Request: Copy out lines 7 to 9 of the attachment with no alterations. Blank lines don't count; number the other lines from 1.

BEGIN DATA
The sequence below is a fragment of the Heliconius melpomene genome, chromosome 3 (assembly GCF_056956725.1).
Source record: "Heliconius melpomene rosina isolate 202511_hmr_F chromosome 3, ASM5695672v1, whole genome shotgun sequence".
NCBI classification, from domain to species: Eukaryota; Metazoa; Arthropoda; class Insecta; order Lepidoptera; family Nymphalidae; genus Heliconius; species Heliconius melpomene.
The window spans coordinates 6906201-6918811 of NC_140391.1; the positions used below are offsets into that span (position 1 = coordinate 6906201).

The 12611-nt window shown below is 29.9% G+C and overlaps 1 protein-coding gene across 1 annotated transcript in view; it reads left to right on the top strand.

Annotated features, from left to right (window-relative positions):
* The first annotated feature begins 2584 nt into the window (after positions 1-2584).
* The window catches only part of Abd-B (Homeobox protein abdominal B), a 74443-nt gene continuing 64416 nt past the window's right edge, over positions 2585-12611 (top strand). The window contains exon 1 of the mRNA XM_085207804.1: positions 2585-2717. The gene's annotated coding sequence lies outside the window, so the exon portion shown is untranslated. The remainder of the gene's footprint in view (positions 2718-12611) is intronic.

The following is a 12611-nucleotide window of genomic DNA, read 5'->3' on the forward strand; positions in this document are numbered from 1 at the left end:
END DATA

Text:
* The first annotated feature begins 2584 nt into the window (after positions 1-2584).
* The window catches only part of Abd-B (Homeobox protein abdominal B), a 74443-nt gene continuing 64416 nt past the window's right edge, over positions 2585-12611 (top strand). The window contains exon 1 of the mRNA XM_085207804.1: positions 2585-2717. The gene's annotated coding sequence lies outside the window, so the exon portion shown is untranslated. The remainder of the gene's footprint in view (positions 2718-12611) is intronic.

The following is a 12611-nucleotide window of genomic DNA, read 5'->3' on the forward strand; positions in this document are numbered from 1 at the left end: